RE: [NMusers] Genotype data missing in some individuals

From: Mats Karlsson <>
Date: Wed, 19 Nov 2014 18:17:01 +0000


I would use:

To handle THETA(3) there are different options
If I believe that missingness is completely at random (MCAR):
THETA(3) can be fixed to the frequency of GENOTYPE=1 in the population you are studying if it is known what this frequency is.
If it is not known, I would fix it to the fraction of GENOTYPE=1 in your sample. If I was really ambitious, I would take into account that your sample is small and therefore it may not perfectly reflect the proportion in your population. If so you could use the prior functionality.
If you believe missingness is missing at random (MAR) another approach could be implemented. [MAR in this case could be that there are more missing of one ethnic group than another, but you know the ethnicity of everyone.] You would only modify one line in the code above:

If you believe that missingness could be not at random (MNAR), for example that genotyping failed more often for sujects with true GENO=1, then use the top code but estimate THETA(3) would be the appropriate thing to do.

There are other options too. Two recent articles on this are provided below with comparison between methods. Also it describes a multiple imputation routine that we recently implemented in PsN.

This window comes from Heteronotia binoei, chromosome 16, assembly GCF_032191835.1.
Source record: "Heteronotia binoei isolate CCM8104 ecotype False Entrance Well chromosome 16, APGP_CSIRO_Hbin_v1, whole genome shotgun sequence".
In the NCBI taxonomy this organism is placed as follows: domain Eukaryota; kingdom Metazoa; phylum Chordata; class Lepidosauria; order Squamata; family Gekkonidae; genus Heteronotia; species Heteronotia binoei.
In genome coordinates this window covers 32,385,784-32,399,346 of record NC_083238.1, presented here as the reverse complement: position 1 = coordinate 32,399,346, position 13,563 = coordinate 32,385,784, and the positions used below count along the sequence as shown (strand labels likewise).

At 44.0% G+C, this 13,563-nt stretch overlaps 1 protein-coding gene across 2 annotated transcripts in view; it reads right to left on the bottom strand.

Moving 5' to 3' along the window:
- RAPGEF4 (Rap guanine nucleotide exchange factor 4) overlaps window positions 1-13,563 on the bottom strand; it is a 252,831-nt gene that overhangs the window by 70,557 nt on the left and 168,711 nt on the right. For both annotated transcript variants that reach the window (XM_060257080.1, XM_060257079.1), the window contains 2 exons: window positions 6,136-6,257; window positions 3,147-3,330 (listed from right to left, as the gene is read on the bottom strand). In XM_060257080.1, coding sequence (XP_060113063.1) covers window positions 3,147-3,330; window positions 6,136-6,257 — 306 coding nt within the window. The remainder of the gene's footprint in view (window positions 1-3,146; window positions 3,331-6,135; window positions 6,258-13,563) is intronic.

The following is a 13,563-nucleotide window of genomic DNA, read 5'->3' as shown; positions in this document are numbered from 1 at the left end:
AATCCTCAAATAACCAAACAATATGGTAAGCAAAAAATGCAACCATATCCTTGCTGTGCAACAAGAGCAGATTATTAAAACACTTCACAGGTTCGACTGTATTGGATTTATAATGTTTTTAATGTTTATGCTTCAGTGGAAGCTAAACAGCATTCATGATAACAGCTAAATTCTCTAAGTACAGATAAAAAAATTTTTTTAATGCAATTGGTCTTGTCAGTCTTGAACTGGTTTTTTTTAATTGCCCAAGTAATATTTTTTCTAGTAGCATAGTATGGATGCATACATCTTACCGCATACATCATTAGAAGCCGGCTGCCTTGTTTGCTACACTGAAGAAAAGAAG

Comparison of methods for handling missing covariate data.
Johansson ÅM, Karlsson MO.
AAPS J. 2013 Oct;15(4):1232-41. doi: 10.1208/s12248-013-9526-y.

Multiple imputation of missing covariates in NONMEM and evaluation of the method's sensitivity to η-shrinkage.
Johansson ÅM, Karlsson MO.
AAPS J. 2013 Oct;15(4):1035-42. doi: 10.1208/s12248-013-9508-0.

Best regards,

Mats Karlsson, PhD
Professor of Pharmacometrics
Dept of Pharmaceutical Biosciences
Faculty of Pharmacy
Uppsala University
Box 591
75124 Uppsala
Phone: +46 18 4714105
Fax + 46 18 4714003

-----Original Message-----
From: [] On Behalf Of Denney, William S.
Sent: Wednesday, November 19, 2014 6:24 PM
To: Leonid Gibiansky; Jeroen Elassaiss-Schaap; 이소정
Subject: RE: [NMusers] Genotype data missing in some individuals

Hi SoJeong,

I agree with Leonid here on the value of the mixture model. With potentially subtle changes, mixture models can be very difficult. One way that I've had luck previously with a similar approach is to make "unknown genotype" a separate category and then to fit a parameter that is fraction "yes" (similar to a mixture model, but not specifying a genotype for a subject). Something like:

G1 = THETA(1)
G2 = THETA(2)
FRA = 1/(1+EXP(-THETA(3)))

You can then compare FRA to the expected genotypic distribution in the population.



-----Original Message-----
From: [] On Behalf Of Leonid Gibiansky
Sent: Wednesday, November 19, 2014 10:11 AM
To: Jeroen Elassaiss-Schaap; 이소정
Subject: Re: [NMusers] Genotype data missing in some individuals